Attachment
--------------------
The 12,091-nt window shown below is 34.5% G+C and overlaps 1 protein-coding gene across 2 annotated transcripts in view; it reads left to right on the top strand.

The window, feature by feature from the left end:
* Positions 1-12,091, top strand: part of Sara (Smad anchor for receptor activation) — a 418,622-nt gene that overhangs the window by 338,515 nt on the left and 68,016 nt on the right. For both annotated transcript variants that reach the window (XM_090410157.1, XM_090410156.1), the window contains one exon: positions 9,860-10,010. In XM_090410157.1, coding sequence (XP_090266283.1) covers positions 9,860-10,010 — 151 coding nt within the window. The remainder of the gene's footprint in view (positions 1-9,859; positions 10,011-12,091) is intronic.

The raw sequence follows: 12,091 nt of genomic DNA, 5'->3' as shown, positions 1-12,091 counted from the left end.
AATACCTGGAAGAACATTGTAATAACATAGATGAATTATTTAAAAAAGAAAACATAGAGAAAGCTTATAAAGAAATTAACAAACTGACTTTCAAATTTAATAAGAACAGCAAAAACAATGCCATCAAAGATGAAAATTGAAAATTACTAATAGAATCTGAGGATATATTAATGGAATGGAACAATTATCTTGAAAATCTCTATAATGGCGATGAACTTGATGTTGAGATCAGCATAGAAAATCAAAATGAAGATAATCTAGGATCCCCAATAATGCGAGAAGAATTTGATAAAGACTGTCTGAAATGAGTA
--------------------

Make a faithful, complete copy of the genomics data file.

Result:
The 12,091-nt window shown below is 34.5% G+C and overlaps 1 protein-coding gene across 2 annotated transcripts in view; it reads left to right on the top strand.

The window, feature by feature from the left end:
* Positions 1-12,091, top strand: part of Sara (Smad anchor for receptor activation) — a 418,622-nt gene that overhangs the window by 338,515 nt on the left and 68,016 nt on the right. For both annotated transcript variants that reach the window (XM_090410157.1, XM_090410156.1), the window contains one exon: positions 9,860-10,010. In XM_090410157.1, coding sequence (XP_090266283.1) covers positions 9,860-10,010 — 151 coding nt within the window. The remainder of the gene's footprint in view (positions 1-9,859; positions 10,011-12,091) is intronic.

The raw sequence follows: 12,091 nt of genomic DNA, 5'->3' as shown, positions 1-12,091 counted from the left end.
AATACCTGGAAGAACATTGTAATAACATAGATGAATTATTTAAAAAAGAAAACATAGAGAAAGCTTATAAAGAAATTAACAAACTGACTTTCAAATTTAATAAGAACAGCAAAAACAATGCCATCAAAGATGAAAATTGAAAATTACTAATAGAATCTGAGGATATATTAATGGAATGGAACAATTATCTTGAAAATCTCTATAATGGCGATGAACTTGATGTTGAGATCAGCATAGAAAATCAAAATGAAGATAATCTAGGATCCCCAATAATGCGAGAAGAATTTGATAAAGACTGTCTGAAATGAGTA